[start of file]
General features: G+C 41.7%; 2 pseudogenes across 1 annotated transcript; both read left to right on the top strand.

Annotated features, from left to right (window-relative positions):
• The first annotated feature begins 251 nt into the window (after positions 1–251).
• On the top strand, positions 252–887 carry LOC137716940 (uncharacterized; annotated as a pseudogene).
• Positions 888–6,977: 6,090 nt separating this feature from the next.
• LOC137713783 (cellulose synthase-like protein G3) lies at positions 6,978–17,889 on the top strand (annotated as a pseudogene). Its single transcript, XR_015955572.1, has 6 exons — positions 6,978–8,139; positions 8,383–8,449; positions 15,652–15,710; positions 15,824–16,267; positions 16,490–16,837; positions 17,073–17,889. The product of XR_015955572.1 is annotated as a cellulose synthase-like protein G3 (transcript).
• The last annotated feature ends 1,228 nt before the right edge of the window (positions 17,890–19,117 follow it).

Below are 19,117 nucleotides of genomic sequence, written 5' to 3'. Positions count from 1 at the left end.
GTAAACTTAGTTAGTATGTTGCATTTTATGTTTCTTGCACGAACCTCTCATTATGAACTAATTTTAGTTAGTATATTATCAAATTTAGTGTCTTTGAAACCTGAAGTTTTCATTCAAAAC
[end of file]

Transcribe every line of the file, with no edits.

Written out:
General features: G+C 41.7%; 2 pseudogenes across 1 annotated transcript; both read left to right on the top strand.

Annotated features, from left to right (window-relative positions):
• The first annotated feature begins 251 nt into the window (after positions 1–251).
• On the top strand, positions 252–887 carry LOC137716940 (uncharacterized; annotated as a pseudogene).
• Positions 888–6,977: 6,090 nt separating this feature from the next.
• LOC137713783 (cellulose synthase-like protein G3) lies at positions 6,978–17,889 on the top strand (annotated as a pseudogene). Its single transcript, XR_015955572.1, has 6 exons — positions 6,978–8,139; positions 8,383–8,449; positions 15,652–15,710; positions 15,824–16,267; positions 16,490–16,837; positions 17,073–17,889. The product of XR_015955572.1 is annotated as a cellulose synthase-like protein G3 (transcript).
• The last annotated feature ends 1,228 nt before the right edge of the window (positions 17,890–19,117 follow it).

Below are 19,117 nucleotides of genomic sequence, written 5' to 3'. Positions count from 1 at the left end.
GTAAACTTAGTTAGTATGTTGCATTTTATGTTTCTTGCACGAACCTCTCATTATGAACTAATTTTAGTTAGTATATTATCAAATTTAGTGTCTTTGAAACCTGAAGTTTTCATTCAAAAC